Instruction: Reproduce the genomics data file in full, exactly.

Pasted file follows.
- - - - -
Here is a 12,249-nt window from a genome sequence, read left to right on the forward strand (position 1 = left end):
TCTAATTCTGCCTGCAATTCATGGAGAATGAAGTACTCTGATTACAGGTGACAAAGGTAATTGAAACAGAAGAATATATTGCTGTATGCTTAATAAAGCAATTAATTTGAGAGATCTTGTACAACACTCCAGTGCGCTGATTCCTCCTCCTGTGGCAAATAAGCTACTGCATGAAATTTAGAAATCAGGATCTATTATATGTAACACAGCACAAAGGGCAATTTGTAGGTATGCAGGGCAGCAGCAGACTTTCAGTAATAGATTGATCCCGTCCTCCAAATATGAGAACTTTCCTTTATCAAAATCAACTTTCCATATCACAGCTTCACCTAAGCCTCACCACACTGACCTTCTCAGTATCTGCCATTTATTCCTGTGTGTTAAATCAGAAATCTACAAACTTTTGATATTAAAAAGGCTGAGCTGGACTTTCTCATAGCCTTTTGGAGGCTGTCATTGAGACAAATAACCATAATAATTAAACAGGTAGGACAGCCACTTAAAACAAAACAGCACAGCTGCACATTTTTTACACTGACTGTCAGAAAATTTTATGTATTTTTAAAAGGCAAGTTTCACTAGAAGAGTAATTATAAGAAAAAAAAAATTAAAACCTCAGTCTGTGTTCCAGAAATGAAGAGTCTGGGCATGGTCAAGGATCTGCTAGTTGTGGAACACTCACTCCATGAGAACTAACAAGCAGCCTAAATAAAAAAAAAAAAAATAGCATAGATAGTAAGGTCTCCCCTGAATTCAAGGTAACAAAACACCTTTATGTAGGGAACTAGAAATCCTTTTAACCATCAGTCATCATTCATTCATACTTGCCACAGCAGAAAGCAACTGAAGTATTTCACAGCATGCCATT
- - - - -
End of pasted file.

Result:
Here is a 12,249-nt window from a genome sequence, read left to right on the forward strand (position 1 = left end):
TCTAATTCTGCCTGCAATTCATGGAGAATGAAGTACTCTGATTACAGGTGACAAAGGTAATTGAAACAGAAGAATATATTGCTGTATGCTTAATAAAGCAATTAATTTGAGAGATCTTGTACAACACTCCAGTGCGCTGATTCCTCCTCCTGTGGCAAATAAGCTACTGCATGAAATTTAGAAATCAGGATCTATTATATGTAACACAGCACAAAGGGCAATTTGTAGGTATGCAGGGCAGCAGCAGACTTTCAGTAATAGATTGATCCCGTCCTCCAAATATGAGAACTTTCCTTTATCAAAATCAACTTTCCATATCACAGCTTCACCTAAGCCTCACCACACTGACCTTCTCAGTATCTGCCATTTATTCCTGTGTGTTAAATCAGAAATCTACAAACTTTTGATATTAAAAAGGCTGAGCTGGACTTTCTCATAGCCTTTTGGAGGCTGTCATTGAGACAAATAACCATAATAATTAAACAGGTAGGACAGCCACTTAAAACAAAACAGCACAGCTGCACATTTTTTACACTGACTGTCAGAAAATTTTATGTATTTTTAAAAGGCAAGTTTCACTAGAAGAGTAATTATAAGAAAAAAAAAATTAAAACCTCAGTCTGTGTTCCAGAAATGAAGAGTCTGGGCATGGTCAAGGATCTGCTAGTTGTGGAACACTCACTCCATGAGAACTAACAAGCAGCCTAAATAAAAAAAAAAAAAATAGCATAGATAGTAAGGTCTCCCCTGAATTCAAGGTAACAAAACACCTTTATGTAGGGAACTAGAAATCCTTTTAACCATCAGTCATCATTCATTCATACTTGCCACAGCAGAAAGCAACTGAAGTATTTCACAGCATGCCATT